This is significant, as I said it was when Draghi first mentioned this back in June. It is significant if they follow through, and at least at this point it appears they mean to do so. Now, Europe still needs to fight against the dampening effect on money velocity that lower interest rates are having, but at least they recognize the need to get M2 money growth above the 2.7% y/y rate it is at presently (which is, itself, above the 1.9% rate of the year ended April). Money growth in Europe is currently the lowest in the world, and – surprise! – deflation is the biggest threat in Europe. Go figure.

How does this affect inflation in the US?

Changes in the global money supply contributes to a global inflation process that underpins inflation rates around the world. The best way to think about the fluctuations in exchange rates, with respect to inflation, is that they allocate global inflation between countries (or, alternatively, you can think of inflation as being “global” plus “idiosyncratic”, where a country’s idiosyncratic inflationary or disinflationary policies affect the domestic inflation rate and the exchange rate with other countries). So, the ECB’s aggressive easing (when it happens) will have two main effects. First, it will tend to push up average inflation globally compared to what it would otherwise have been. Second, it will tend to weaken the Euro and strengthen the dollar so that inflation in Europe should rise relative to US inflation – all else being equal, which of course it is not.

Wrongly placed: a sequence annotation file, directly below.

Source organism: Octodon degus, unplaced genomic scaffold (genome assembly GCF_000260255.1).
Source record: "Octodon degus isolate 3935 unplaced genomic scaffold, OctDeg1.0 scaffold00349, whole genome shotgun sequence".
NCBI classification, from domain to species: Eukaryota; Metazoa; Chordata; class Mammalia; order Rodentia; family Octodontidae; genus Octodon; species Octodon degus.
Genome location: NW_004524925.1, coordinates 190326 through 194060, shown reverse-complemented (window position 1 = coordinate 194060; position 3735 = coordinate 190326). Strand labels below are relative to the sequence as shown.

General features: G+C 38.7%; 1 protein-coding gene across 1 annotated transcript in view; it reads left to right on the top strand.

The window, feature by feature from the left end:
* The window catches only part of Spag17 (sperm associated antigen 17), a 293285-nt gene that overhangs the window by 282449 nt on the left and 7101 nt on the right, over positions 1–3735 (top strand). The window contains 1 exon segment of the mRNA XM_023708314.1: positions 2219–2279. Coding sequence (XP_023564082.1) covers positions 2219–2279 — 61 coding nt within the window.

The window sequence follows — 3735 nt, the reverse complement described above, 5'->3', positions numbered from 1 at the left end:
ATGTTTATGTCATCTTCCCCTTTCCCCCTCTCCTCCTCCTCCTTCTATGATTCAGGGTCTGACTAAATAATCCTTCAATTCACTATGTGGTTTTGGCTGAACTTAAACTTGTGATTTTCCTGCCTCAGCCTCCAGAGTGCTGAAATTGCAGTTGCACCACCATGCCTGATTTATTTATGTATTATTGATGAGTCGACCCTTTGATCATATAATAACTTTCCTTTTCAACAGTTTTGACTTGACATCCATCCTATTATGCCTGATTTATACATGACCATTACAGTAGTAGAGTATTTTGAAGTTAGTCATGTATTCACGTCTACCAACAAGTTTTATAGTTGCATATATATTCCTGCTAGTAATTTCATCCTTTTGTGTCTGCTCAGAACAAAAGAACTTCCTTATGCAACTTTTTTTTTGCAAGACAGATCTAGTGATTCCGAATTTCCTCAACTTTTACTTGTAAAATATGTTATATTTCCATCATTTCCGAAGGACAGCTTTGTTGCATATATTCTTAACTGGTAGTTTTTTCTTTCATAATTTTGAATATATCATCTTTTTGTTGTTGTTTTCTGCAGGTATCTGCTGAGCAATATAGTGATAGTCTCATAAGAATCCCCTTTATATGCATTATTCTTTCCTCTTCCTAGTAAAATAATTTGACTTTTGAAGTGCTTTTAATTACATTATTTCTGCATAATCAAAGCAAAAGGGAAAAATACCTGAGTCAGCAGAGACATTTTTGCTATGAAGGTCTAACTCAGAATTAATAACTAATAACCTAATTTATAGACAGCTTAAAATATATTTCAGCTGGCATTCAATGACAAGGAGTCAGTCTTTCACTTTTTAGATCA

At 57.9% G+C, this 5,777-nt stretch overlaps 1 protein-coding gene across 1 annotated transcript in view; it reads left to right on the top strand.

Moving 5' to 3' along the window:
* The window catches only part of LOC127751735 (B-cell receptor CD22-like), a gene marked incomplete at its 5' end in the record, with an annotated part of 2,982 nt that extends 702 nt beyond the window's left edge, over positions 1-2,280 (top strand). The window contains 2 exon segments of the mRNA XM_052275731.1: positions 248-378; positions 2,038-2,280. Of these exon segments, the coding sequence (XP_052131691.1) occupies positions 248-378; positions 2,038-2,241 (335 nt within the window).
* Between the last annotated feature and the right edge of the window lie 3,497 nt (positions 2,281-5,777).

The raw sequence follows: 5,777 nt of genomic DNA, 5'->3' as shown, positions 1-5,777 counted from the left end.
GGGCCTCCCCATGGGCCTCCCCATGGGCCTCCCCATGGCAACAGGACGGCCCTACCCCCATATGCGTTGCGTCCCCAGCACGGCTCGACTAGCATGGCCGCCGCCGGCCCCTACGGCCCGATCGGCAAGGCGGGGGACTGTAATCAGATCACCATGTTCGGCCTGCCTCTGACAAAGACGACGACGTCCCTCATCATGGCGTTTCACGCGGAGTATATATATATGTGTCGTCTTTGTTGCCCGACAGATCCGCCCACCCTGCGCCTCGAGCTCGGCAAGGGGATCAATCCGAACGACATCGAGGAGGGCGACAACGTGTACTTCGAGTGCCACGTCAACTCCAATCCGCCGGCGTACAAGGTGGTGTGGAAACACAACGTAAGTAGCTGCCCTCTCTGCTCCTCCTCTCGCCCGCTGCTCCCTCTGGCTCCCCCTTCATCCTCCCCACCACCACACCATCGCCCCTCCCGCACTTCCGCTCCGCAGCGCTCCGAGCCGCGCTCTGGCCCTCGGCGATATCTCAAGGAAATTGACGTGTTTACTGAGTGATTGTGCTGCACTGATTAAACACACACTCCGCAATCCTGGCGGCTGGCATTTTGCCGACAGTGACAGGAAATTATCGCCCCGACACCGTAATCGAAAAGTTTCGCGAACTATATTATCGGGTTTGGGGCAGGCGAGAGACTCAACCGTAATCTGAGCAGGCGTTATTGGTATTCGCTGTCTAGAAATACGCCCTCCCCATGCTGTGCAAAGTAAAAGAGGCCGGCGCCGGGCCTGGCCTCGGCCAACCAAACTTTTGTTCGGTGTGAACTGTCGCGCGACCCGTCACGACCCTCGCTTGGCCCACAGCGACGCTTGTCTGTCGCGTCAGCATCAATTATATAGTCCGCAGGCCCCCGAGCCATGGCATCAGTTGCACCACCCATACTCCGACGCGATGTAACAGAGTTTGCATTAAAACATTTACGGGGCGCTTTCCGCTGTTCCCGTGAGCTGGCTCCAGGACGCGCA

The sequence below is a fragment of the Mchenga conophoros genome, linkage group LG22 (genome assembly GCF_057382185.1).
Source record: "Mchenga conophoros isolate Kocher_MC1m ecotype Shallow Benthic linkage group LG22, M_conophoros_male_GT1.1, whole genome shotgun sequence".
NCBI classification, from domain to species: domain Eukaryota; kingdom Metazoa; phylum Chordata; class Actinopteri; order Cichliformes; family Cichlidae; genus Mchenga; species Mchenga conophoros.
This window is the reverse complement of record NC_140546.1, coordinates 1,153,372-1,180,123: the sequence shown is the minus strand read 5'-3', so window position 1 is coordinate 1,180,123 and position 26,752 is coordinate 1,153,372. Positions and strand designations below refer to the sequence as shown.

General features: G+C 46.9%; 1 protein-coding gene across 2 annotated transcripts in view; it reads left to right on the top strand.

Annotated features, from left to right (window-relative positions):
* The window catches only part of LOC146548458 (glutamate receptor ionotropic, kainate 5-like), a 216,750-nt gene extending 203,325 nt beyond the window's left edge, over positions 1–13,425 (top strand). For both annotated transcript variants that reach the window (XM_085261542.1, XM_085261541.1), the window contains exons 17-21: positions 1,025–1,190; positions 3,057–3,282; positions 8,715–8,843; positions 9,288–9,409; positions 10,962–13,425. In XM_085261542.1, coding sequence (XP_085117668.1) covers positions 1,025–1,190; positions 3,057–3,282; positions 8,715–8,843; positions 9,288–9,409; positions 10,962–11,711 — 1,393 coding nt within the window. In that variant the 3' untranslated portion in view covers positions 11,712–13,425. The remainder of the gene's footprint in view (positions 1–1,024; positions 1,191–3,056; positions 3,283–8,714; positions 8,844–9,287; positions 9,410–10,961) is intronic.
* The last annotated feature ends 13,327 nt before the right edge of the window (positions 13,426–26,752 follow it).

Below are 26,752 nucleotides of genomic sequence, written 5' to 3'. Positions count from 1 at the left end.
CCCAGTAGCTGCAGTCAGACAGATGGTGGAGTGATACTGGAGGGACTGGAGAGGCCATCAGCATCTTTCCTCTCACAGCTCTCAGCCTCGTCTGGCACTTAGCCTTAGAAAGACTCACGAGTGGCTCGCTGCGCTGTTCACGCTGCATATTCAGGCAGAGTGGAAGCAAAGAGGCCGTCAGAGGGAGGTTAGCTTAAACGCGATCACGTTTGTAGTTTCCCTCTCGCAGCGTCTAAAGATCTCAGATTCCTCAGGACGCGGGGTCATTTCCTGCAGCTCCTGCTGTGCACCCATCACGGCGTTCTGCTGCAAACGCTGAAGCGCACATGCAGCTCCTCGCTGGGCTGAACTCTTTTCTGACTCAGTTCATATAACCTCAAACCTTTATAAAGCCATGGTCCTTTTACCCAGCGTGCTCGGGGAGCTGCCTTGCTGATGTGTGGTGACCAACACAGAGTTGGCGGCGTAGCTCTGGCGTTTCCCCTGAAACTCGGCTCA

With respect to this latter effect, I need to take pains to point out that it is a small effect, or rather than the relative movements in the currency need to be a lot bigger to be worth worrying about. A stronger dollar, in short, is not going to put much pressure on US inflation to be lower. The chart below (source: Enduring Investments) shows a proxy we use for core commodities inflation, ex-medical, against the broad trade-weighted dollar lagged 9 months.


You can see that core commodities respond broadly to the dollar’s strength or weakness. A 5% rise (decline) in the dollar causes, nine months later, a 1% decline (rise) in core commodities inflation, ex-medical care commodities. Core ex-medical care commodities represents about 18% of the consumption basket, and the dollar’s effect outside of that part of the basket is indeterminate at best, so we can say that a 5% rise in the dollar causes inflation to decline about 0.18%.